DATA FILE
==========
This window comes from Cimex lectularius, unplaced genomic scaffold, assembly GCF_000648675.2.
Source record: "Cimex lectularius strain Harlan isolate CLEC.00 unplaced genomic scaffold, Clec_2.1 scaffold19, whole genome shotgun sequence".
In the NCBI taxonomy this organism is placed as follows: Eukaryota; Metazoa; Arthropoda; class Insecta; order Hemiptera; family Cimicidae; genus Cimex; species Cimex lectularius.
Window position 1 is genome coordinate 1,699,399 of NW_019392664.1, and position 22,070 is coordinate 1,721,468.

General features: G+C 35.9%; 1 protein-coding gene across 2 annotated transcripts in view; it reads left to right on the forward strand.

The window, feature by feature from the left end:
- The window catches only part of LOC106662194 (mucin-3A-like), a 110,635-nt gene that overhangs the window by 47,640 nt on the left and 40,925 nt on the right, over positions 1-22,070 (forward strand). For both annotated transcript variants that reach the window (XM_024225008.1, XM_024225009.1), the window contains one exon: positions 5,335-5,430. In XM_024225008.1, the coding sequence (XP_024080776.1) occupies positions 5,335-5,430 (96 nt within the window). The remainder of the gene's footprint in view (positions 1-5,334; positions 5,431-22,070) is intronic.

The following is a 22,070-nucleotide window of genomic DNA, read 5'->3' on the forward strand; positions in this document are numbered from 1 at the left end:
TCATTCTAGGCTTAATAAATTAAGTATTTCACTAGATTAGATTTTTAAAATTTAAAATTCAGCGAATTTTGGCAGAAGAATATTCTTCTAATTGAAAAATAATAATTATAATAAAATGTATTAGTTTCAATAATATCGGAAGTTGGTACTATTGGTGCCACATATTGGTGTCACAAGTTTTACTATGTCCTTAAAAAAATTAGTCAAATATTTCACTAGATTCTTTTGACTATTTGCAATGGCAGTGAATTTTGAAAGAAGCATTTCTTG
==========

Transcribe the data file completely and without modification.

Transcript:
This window comes from Cimex lectularius, unplaced genomic scaffold, assembly GCF_000648675.2.
Source record: "Cimex lectularius strain Harlan isolate CLEC.00 unplaced genomic scaffold, Clec_2.1 scaffold19, whole genome shotgun sequence".
In the NCBI taxonomy this organism is placed as follows: Eukaryota; Metazoa; Arthropoda; class Insecta; order Hemiptera; family Cimicidae; genus Cimex; species Cimex lectularius.
Window position 1 is genome coordinate 1,699,399 of NW_019392664.1, and position 22,070 is coordinate 1,721,468.

General features: G+C 35.9%; 1 protein-coding gene across 2 annotated transcripts in view; it reads left to right on the forward strand.

The window, feature by feature from the left end:
- The window catches only part of LOC106662194 (mucin-3A-like), a 110,635-nt gene that overhangs the window by 47,640 nt on the left and 40,925 nt on the right, over positions 1-22,070 (forward strand). For both annotated transcript variants that reach the window (XM_024225008.1, XM_024225009.1), the window contains one exon: positions 5,335-5,430. In XM_024225008.1, the coding sequence (XP_024080776.1) occupies positions 5,335-5,430 (96 nt within the window). The remainder of the gene's footprint in view (positions 1-5,334; positions 5,431-22,070) is intronic.

The following is a 22,070-nucleotide window of genomic DNA, read 5'->3' on the forward strand; positions in this document are numbered from 1 at the left end:
TCATTCTAGGCTTAATAAATTAAGTATTTCACTAGATTAGATTTTTAAAATTTAAAATTCAGCGAATTTTGGCAGAAGAATATTCTTCTAATTGAAAAATAATAATTATAATAAAATGTATTAGTTTCAATAATATCGGAAGTTGGTACTATTGGTGCCACATATTGGTGTCACAAGTTTTACTATGTCCTTAAAAAAATTAGTCAAATATTTCACTAGATTCTTTTGACTATTTGCAATGGCAGTGAATTTTGAAAGAAGCATTTCTTG